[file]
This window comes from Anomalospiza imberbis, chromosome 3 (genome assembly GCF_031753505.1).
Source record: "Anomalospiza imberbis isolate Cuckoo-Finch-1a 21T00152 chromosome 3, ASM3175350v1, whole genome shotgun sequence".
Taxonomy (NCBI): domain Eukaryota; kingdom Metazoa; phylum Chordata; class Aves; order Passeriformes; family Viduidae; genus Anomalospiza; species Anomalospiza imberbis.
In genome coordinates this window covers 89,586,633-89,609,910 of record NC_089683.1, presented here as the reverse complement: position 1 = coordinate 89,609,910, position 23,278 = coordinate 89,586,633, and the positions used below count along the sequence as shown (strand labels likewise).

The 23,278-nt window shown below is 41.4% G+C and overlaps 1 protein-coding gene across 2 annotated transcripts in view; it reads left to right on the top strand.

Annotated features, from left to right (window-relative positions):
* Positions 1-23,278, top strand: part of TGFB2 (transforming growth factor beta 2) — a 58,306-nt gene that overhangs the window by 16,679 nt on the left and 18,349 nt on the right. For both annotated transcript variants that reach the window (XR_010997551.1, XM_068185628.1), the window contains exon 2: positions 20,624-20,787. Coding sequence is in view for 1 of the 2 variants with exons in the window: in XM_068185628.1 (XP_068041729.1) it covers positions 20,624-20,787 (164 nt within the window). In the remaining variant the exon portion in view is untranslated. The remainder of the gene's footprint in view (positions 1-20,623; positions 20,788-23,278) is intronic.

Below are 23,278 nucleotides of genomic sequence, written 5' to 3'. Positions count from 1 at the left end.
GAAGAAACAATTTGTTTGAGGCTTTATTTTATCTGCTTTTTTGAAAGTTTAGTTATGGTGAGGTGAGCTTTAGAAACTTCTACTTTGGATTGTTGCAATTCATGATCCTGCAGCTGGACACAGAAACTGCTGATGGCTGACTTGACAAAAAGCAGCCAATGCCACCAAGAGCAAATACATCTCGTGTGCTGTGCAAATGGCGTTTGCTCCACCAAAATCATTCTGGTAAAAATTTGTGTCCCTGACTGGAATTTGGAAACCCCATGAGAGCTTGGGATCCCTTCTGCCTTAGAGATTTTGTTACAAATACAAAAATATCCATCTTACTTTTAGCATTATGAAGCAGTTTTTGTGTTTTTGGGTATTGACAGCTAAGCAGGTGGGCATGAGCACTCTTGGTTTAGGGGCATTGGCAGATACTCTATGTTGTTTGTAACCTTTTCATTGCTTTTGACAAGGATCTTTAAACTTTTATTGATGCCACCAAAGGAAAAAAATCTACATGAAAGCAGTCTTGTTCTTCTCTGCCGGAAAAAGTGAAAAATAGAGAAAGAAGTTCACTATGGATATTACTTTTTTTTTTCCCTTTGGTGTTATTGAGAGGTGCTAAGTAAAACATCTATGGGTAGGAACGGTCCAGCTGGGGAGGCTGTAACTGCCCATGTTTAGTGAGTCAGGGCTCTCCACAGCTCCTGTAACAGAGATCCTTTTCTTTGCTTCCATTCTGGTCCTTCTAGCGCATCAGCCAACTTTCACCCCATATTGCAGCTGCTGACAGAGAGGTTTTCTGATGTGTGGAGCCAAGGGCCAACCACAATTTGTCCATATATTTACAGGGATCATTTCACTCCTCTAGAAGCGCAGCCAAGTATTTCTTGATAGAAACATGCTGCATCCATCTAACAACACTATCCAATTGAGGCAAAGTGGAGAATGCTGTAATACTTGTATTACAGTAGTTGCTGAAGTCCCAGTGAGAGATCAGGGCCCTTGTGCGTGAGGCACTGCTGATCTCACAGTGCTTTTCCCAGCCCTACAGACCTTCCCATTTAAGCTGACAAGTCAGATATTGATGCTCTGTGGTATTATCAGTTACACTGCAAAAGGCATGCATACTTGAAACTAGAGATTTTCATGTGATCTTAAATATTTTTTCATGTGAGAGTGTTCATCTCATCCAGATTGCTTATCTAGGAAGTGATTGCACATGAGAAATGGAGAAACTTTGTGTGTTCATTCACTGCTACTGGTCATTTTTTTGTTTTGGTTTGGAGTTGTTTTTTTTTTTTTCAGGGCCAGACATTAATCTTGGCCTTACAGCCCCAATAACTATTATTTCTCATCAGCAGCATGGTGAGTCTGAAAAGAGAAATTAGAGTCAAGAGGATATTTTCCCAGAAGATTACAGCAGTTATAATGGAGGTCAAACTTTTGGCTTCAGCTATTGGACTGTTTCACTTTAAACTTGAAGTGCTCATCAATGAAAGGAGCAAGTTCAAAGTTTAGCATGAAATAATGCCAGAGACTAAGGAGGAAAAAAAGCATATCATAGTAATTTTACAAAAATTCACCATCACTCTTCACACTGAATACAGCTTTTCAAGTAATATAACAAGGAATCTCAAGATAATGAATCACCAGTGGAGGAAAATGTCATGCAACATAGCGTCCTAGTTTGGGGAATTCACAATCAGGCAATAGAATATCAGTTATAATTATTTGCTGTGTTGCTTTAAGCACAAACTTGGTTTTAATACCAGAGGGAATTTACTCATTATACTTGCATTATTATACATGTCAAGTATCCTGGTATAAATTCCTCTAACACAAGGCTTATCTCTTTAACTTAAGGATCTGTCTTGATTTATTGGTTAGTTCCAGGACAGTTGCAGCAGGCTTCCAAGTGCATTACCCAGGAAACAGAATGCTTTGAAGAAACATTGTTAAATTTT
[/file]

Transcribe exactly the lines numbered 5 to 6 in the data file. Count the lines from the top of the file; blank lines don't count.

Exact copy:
The 23,278-nt window shown below is 41.4% G+C and overlaps 1 protein-coding gene across 2 annotated transcripts in view; it reads left to right on the top strand.

Annotated features, from left to right (window-relative positions):